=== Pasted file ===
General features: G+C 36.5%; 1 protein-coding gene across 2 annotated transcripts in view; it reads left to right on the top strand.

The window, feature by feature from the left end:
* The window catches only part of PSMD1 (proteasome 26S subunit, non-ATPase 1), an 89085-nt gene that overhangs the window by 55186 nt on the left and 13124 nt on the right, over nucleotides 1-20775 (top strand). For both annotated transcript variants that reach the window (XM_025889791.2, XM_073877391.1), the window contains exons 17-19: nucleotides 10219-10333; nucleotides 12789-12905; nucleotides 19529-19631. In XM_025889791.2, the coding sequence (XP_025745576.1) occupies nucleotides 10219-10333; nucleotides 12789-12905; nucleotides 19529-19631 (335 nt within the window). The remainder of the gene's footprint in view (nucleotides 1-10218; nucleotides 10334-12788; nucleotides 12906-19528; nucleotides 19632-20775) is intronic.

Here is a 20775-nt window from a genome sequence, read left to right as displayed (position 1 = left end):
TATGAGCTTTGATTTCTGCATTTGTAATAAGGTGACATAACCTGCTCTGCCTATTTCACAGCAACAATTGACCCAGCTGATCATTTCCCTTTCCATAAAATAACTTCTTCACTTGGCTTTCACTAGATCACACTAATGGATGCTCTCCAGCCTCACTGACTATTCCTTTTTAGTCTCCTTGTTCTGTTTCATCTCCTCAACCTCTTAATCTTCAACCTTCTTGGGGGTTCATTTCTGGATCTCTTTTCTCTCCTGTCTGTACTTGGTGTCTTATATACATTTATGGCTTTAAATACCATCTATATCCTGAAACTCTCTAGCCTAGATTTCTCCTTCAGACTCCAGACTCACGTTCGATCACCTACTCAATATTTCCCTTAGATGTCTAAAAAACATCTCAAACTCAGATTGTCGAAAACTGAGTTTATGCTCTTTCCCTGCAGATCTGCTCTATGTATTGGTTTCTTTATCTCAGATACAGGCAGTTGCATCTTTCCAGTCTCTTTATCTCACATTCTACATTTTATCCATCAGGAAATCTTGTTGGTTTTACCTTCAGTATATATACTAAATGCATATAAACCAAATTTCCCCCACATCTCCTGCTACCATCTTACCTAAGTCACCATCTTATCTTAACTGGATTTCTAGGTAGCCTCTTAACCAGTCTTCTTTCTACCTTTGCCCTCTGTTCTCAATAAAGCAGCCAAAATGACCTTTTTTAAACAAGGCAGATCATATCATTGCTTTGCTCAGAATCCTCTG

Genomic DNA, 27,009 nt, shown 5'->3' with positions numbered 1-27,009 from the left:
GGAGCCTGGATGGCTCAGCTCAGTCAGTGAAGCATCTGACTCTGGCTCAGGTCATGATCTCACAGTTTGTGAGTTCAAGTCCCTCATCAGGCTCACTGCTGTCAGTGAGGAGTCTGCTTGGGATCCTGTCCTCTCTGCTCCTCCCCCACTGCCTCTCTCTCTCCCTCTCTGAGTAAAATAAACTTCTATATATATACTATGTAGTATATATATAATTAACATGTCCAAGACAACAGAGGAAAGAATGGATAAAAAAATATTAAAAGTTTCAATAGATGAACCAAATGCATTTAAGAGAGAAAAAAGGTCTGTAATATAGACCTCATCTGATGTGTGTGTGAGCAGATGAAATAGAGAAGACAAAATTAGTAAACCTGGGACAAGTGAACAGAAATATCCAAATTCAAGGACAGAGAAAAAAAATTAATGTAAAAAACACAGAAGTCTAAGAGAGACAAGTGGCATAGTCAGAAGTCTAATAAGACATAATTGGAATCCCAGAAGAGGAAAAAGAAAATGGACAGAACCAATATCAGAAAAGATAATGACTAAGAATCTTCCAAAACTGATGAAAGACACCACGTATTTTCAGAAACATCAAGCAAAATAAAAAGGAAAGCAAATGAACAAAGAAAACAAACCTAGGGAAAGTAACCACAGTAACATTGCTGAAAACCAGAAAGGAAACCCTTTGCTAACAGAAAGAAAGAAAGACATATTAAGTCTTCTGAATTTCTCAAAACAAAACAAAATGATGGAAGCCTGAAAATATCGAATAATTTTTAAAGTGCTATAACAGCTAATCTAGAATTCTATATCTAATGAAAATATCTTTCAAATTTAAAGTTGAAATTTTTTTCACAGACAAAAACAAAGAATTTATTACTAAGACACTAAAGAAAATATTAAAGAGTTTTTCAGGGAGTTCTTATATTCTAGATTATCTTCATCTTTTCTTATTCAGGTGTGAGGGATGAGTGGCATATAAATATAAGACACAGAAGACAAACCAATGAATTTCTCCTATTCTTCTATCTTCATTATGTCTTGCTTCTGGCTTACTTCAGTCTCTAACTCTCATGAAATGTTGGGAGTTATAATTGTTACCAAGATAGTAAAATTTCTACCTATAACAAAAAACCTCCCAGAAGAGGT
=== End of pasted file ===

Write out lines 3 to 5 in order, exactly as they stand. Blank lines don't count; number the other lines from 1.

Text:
* The window catches only part of PSMD1 (proteasome 26S subunit, non-ATPase 1), an 89085-nt gene that overhangs the window by 55186 nt on the left and 13124 nt on the right, over nucleotides 1-20775 (top strand). For both annotated transcript variants that reach the window (XM_025889791.2, XM_073877391.1), the window contains exons 17-19: nucleotides 10219-10333; nucleotides 12789-12905; nucleotides 19529-19631. In XM_025889791.2, the coding sequence (XP_025745576.1) occupies nucleotides 10219-10333; nucleotides 12789-12905; nucleotides 19529-19631 (335 nt within the window). The remainder of the gene's footprint in view (nucleotides 1-10218; nucleotides 10334-12788; nucleotides 12906-19528; nucleotides 19632-20775) is intronic.

Here is a 20775-nt window from a genome sequence, read left to right as displayed (position 1 = left end):
TATGAGCTTTGATTTCTGCATTTGTAATAAGGTGACATAACCTGCTCTGCCTATTTCACAGCAACAATTGACCCAGCTGATCATTTCCCTTTCCATAAAATAACTTCTTCACTTGGCTTTCACTAGATCACACTAATGGATGCTCTCCAGCCTCACTGACTATTCCTTTTTAGTCTCCTTGTTCTGTTTCATCTCCTCAACCTCTTAATCTTCAACCTTCTTGGGGGTTCATTTCTGGATCTCTTTTCTCTCCTGTCTGTACTTGGTGTCTTATATACATTTATGGCTTTAAATACCATCTATATCCTGAAACTCTCTAGCCTAGATTTCTCCTTCAGACTCCAGACTCACGTTCGATCACCTACTCAATATTTCCCTTAGATGTCTAAAAAACATCTCAAACTCAGATTGTCGAAAACTGAGTTTATGCTCTTTCCCTGCAGATCTGCTCTATGTATTGGTTTCTTTATCTCAGATACAGGCAGTTGCATCTTTCCAGTCTCTTTATCTCACATTCTACATTTTATCCATCAGGAAATCTTGTTGGTTTTACCTTCAGTATATATACTAAATGCATATAAACCAAATTTCCCCCACATCTCCTGCTACCATCTTACCTAAGTCACCATCTTATCTTAACTGGATTTCTAGGTAGCCTCTTAACCAGTCTTCTTTCTACCTTTGCCCTCTGTTCTCAATAAAGCAGCCAAAATGACCTTTTTTAAACAAGGCAGATCATATCATTGCTTTGCTCAGAATCCTCTG